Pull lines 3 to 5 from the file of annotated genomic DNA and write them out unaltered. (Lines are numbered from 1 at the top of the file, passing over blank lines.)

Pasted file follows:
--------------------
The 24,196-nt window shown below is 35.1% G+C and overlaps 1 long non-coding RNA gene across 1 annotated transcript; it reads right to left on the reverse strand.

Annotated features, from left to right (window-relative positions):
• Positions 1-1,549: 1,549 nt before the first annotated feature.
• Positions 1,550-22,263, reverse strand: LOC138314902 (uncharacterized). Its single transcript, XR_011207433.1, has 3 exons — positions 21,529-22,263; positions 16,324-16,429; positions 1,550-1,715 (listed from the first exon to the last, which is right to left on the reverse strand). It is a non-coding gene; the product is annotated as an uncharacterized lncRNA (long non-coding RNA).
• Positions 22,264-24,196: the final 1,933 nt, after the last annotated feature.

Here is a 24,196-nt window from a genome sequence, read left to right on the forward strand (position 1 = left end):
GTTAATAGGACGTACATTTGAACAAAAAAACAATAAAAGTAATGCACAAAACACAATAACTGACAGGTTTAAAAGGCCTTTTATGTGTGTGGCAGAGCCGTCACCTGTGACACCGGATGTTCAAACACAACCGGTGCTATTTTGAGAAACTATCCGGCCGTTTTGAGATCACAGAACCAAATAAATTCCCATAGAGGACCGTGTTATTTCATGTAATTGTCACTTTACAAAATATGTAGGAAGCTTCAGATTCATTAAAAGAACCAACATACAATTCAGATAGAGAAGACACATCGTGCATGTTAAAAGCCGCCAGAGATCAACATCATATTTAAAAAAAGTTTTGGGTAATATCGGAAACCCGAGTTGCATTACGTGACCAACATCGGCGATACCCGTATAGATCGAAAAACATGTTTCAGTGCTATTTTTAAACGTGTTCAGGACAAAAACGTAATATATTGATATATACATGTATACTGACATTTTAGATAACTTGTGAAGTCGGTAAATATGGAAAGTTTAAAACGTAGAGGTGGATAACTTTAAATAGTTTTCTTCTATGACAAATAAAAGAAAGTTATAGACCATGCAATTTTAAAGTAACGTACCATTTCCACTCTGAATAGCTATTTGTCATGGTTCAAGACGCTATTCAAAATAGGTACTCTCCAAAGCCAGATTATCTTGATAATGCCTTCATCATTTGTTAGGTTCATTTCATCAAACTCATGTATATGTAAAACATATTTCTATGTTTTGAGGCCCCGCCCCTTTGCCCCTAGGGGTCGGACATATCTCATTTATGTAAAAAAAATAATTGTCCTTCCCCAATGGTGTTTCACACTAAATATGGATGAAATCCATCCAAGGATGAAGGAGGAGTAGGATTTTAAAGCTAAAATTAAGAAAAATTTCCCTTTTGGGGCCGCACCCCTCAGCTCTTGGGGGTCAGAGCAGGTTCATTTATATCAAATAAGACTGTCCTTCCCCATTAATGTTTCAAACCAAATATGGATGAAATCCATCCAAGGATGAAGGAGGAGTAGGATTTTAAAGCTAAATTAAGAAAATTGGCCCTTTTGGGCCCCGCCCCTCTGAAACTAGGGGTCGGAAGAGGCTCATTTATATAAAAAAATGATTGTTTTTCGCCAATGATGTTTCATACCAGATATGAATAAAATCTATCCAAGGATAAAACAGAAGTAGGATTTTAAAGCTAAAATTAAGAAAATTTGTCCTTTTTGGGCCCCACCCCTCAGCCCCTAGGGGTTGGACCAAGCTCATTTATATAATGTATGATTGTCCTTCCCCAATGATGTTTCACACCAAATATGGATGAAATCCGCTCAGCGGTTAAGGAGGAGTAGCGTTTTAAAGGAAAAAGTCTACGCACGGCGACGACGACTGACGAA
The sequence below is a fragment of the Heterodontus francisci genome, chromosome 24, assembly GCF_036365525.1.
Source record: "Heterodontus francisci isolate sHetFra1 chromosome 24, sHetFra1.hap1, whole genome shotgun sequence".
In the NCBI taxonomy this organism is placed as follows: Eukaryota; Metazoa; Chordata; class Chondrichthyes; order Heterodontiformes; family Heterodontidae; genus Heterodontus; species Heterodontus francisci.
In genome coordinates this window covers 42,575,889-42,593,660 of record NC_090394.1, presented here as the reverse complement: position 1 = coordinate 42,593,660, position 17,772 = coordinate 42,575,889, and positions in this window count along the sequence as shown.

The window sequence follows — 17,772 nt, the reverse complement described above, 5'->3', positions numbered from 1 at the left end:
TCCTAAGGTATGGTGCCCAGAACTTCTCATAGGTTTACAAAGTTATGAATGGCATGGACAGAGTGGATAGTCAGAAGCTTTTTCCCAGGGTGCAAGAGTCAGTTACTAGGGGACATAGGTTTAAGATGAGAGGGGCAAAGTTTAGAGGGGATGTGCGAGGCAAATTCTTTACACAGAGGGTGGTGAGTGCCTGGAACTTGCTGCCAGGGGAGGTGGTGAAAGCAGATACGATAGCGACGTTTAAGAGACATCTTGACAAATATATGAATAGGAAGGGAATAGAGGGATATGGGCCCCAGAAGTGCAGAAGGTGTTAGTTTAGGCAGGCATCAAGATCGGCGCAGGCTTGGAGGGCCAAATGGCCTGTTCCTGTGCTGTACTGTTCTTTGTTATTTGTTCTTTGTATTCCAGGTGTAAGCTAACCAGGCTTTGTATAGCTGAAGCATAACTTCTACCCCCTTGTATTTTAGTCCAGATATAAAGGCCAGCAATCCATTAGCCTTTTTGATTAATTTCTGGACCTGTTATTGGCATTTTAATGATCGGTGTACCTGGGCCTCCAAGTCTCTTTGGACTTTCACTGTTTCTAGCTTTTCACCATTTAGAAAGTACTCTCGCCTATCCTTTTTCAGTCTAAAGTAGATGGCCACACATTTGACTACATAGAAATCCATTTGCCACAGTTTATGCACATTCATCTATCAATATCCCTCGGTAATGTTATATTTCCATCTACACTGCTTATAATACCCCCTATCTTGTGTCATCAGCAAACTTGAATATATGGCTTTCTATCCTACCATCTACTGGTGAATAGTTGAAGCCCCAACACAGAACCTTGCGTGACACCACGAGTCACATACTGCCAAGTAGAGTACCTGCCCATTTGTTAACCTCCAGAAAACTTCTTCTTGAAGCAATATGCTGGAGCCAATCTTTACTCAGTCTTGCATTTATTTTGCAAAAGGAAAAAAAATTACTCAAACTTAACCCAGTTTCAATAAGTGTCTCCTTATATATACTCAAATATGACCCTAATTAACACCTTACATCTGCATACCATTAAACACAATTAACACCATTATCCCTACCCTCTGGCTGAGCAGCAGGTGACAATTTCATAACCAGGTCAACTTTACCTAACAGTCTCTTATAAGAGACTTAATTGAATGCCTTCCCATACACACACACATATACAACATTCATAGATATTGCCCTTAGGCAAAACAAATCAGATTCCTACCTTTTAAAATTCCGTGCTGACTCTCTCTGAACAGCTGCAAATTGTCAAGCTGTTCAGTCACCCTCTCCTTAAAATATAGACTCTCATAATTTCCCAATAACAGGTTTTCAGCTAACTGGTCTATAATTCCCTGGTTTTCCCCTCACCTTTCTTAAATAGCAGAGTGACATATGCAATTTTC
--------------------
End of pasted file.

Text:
• Positions 1-1,549: 1,549 nt before the first annotated feature.
• Positions 1,550-22,263, reverse strand: LOC138314902 (uncharacterized). Its single transcript, XR_011207433.1, has 3 exons — positions 21,529-22,263; positions 16,324-16,429; positions 1,550-1,715 (listed from the first exon to the last, which is right to left on the reverse strand). It is a non-coding gene; the product is annotated as an uncharacterized lncRNA (long non-coding RNA).
• Positions 22,264-24,196: the final 1,933 nt, after the last annotated feature.